Corset vs. Cincher: What Is the Difference?

Corset vs. Cincher: What Is the Difference?

Corsets are being created and made for all different tastes of wanting consumers in today's market. Any flavor you can think of is most likely either available or can be made. Whether it is an erotic corset or a functional workout waist-trainer, the demand is high for these body shaping garments. With such a wide variety of bodice products, it is very easy to get confused as to what each actually does.

Not armed with enough information about these differences can be so frustrating it would make anyone who wanted to actually purchase say, a waist-trainer, shyly turn away. So here it is, the difference between Corsets and Cinchers.

What Is The Difference Between a Waist Training Cincher and Waist Training Corset?


  • Non Breathable
  • Latex
  • Steel Boned
  • Used by the Stars
  • Not As Comfortable





  • Breathable
  • Mesh
  • Less Expensive
  • Used by many throughout the day
  • Less Effective




Neither of the two above are true underbust corsets which are typically made with more steel bones and the material is often cotton while being breathable. 

Corsets are tight-laced in order to wear. Corsets are typically worn as fashion, foundation, medical, erotic, and of course, for fun. A corset will provide an immediate temporary smaller waist and create a beautiful silhouette.

A waist cincher is a type of corset which is designed for waist compression and creates a flat abdominal region. Waist cincher corsets are specifically designed to focus on supporting the waist alone. It is also referred to as 'compression underwear, or shapewear'. Most brands of waist cincher corsets offer a range of support levels from very light to extra firm control. Many of the newer brands of waist cincher corsets which are cheaper come with a zipper in the back. True corsets have specific construction to be called a corset.

Corset waist cincher

It’s important to note that calling a corset a “cincher” vs. “under-bust” depends on the person, a short corset that is advertised as a “cincher” by a certain brand, could easily fit like a full under-bust corset on a client with a particularly short torso. Corsets that are between 8″ – 10″ on the side seam often considered to be a gray area, because depending on your height and torso length, it may fit either like a cincher or a full under-bust corset.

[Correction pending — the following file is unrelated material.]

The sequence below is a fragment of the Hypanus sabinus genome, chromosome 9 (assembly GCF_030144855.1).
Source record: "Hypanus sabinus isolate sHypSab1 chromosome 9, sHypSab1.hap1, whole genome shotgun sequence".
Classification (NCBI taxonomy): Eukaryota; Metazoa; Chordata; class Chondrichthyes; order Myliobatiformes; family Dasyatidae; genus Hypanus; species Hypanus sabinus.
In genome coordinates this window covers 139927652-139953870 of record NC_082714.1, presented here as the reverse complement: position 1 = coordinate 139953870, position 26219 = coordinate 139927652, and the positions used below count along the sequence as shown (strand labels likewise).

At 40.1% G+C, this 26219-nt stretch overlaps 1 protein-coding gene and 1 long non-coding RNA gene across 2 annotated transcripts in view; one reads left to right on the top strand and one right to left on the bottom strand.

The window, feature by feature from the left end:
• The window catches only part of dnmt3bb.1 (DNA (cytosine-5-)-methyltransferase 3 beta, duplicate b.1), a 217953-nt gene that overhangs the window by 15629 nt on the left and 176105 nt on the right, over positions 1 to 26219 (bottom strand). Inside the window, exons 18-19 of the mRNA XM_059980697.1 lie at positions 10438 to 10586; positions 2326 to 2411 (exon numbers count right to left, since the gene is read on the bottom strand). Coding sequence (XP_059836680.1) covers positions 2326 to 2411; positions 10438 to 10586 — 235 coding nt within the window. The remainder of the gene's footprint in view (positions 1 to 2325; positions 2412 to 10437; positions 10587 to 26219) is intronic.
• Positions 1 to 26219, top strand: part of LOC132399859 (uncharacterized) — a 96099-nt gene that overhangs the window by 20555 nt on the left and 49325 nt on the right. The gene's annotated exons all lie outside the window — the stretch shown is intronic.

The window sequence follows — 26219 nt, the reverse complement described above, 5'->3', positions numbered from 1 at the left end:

Waist training with a waist cincher is all about reducing one's natural waist size over time by the consistent wearing of corsets. Waist training using a cincher is more result oriented when using one designed for workouts. You will have more freedom of movement with the shorter waist cinchers, and there is no pressure on the hips or breasts. If you are on an exercise routine, besides seeing the immediate results, within no time as six to seven inches of the middle part sweat away.

Here is a quick flow chart to identify what type of corset you may want for your own specific purposes.

Elastic “waist cincher” Corset “waist cincher” Full under-bust corset
Length/height is irrelevant to its definition. May be 6-8″ long on the side seam. Doesn’t come right up to under-bust, and stops short on the hips. May be 9″ or more on the side seam. Comes right up to under-bust, and may be short hip or long line.
Very few bones, often plastic. Wrinkles at the waistline. Fair number of steel bones. Should not wrinkle. Fair number of steel bones. Should not wrinkle.
Stretchy, unbreathable panels made from latex/rubber. 100% cotton strength layer, breathable and not stretchy. 100% cotton strength layer, breathable and not stretchy.
Fastens with hook and eye tape (not as strong) Fastens with a steel busk Fastens with a steel busk
No laces in the back. Ties up with laces. Ties up with laces.
Gives perhaps 2″ waist reduction Can give 6-8″+ waist reduction Can give 6-8″+ waist reduction

Corset Cincher are perfect for those who are short or have a short torso, as full under-bust corsets are often made too long. The results end with the breasts being pushed up unnaturally. Those who are average to longer waist may enjoy using a cincher because it provides more mobility and less rib contouring.

About different fabrics

Many corset and shapewear companies are knee-deep in creating new designs and fabrics for wear. Latex and rubber seem to be the latest trend. Know that an quality, genuine corset and a latex cincher are going to feel completely different. The latex cincher has weak bones, not giving enough support. If the bones happen to be plastic, they will warp and poke into you. Then the fabric bunches into rolls, wrinkling and making the figure look worse. As well, rubber is non-breathable, grippy and itchy fabric which for some women can be unbearable.

Even though a true corset is more rigid and bulkier, it still reigns as more comfortable, effective, and breathable over the newer fabrics and constructions. It is also is much more effective at giving a dramatic waist reduction.

For beginners looking for that special starter corset to try out tight-lacing, opt for a corset cincher. Pick one which will not come high upon the rib cage. The mobility is better and you will be able to expand more freely.